BWW Reviews: Teatro Vista's WHITE TIE BALL Uncovers the Pains of Political Sacrifice
It is apt that the opening of Teatro Vista's "White Tie Ball" fell on the same evening as President Obama's speech to the American public regarding a possible military strike on Syria. The President made his case for his controversial opinion, relating his belief that the large amount of people this strike would benefit would largely outweigh the sacrifices made. Onstage at the Victory Garden's Biograph Theatre, Edward, our central character in "White Tie Ball," grappled with a similar dilemma (albeit on a much smaller scale): Is it in good moral conscious to sacrifice one person in exchange for the potential to help many?
Edward's decision becomes quite a bit more complicated when the one person who would have to be sacrificed is also an old friend of his little brother, Beto. As a newly elected County Attorney, Edward finds himself having to prosecute Beto's friend, Jimenez, for shooting a Latina police officer. Edward, having only recently begun repairing tensions with his brother and on the fast track to becoming Arizona's next Attorney General, finds both his political future and relationship with his brother on the line.
Teatro Vista delivers a finely polished production with Edward Torres' clean and noninvasive direction, allowing for the script to take the lead, as it should. Playwright Martín Zimmerman has constructed an excellent play, delving deep into the tensions of race relations in politics and families (including strains between the brothers triggered by the fact that Edward inherited their mother's Latino features while Beto inherited their father's blonde hair and fair skin). Each scene expertly adds layer by layer to the story, despite the fact that the play's repetitive scene structure can, at times, feel a bit monotonous. While there are a couple of moments that feel out of place (including an extremely visceral moment of self-inflicted harm that is never explored further), the characters are so deftly created that the audience finds themselves rooting for each character despite their (occasionally, glaring) flaws. Ultimately, however, the dialogue is the star of the show, creating natural conversations, while each sentence still feeling wholly relevant.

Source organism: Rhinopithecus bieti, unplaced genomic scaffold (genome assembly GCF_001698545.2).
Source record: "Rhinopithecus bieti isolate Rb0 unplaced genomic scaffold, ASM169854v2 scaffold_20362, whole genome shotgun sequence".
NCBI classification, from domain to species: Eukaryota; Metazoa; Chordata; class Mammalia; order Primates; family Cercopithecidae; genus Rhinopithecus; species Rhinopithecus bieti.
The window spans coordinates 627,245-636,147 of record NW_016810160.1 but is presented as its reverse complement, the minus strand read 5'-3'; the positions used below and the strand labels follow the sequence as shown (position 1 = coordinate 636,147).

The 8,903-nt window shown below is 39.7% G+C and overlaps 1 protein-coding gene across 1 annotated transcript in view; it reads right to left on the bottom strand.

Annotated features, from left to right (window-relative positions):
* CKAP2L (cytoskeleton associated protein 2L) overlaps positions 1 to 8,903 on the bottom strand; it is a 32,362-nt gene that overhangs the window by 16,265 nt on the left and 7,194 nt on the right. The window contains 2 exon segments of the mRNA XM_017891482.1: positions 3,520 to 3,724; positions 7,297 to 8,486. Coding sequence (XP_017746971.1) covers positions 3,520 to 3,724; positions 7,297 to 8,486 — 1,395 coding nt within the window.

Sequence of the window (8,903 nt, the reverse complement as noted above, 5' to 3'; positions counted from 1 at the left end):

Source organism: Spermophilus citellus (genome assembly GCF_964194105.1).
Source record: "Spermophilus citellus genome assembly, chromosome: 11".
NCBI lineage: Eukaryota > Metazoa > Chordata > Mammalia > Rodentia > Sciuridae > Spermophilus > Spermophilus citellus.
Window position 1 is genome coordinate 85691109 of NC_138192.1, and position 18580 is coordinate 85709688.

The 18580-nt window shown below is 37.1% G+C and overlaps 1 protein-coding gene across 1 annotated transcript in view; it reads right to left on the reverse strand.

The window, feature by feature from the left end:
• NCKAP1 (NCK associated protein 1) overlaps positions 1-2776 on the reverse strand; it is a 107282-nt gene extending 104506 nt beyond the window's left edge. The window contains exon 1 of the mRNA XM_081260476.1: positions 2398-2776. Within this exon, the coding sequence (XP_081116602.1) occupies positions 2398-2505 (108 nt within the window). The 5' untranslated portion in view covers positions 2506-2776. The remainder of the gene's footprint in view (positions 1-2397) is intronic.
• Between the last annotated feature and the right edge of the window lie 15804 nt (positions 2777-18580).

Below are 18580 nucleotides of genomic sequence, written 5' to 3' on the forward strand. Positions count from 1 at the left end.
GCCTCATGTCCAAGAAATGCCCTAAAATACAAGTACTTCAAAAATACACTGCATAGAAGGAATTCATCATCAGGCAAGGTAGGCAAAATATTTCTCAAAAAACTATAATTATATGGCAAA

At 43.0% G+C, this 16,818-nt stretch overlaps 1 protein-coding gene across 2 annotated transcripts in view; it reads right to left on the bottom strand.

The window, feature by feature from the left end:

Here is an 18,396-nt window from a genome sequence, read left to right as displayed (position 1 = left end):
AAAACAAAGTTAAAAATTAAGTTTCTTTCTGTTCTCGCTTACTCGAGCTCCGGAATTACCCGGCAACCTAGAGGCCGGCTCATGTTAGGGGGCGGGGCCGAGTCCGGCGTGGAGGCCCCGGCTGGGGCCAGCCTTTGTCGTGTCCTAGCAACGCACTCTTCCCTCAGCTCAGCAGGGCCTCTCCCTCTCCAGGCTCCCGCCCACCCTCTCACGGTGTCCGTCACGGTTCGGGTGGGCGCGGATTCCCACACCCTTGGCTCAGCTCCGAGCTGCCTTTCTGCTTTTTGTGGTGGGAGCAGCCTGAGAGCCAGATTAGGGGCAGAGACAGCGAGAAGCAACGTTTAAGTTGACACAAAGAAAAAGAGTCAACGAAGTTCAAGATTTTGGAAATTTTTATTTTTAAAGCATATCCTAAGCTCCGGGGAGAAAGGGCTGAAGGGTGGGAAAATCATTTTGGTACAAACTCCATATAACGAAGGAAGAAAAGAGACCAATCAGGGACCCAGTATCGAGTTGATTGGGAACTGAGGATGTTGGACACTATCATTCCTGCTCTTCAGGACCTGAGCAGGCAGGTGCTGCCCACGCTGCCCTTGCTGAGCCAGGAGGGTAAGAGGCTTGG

The cast is, across the board, giving stellar performances. As Edward, Gabriel Ruiz gives an extremely
nuanced performance, perfectly embodying the internal struggle between his personal relationship and his political drive (Ruiz's physical characteristics were often reminiscent of President Obama's). Nate Santana, as Beto, impressively embodies the reformed bad boy and Jan Radcliff excellently toes the line between political opportunist and mentor. And, while only in one scene, Marvin Quijada makes his mark as Beto's imprisoned friend Jimenez.
While the story is framed by political struggles, the heart of the play is the relationship between the two brothers. This is when "White Tie Ball" is at its best. With Beto often acting as Edward's moral compass and Beto in debt to Edward for his release from prison, the brothers tread the fragile path of restoring a relationship while still attaining what they need from the other. Whether on a large, international scale, or a smaller, personal scale, this play leaves its audience pondering what is worth sacrificing and, when that sacrifice is made, how do we deal with the consequences?
WHITE TIE BALL runs through October 13 at the Biograph Theatre as the launch of Teatro's Vista's first season as a resident company of Victory Gardens Theatre. Tickets available at victorygardens.org or at the box office, 773-871-3000. Tickets are $25.
Photo Credits: Charles Osgood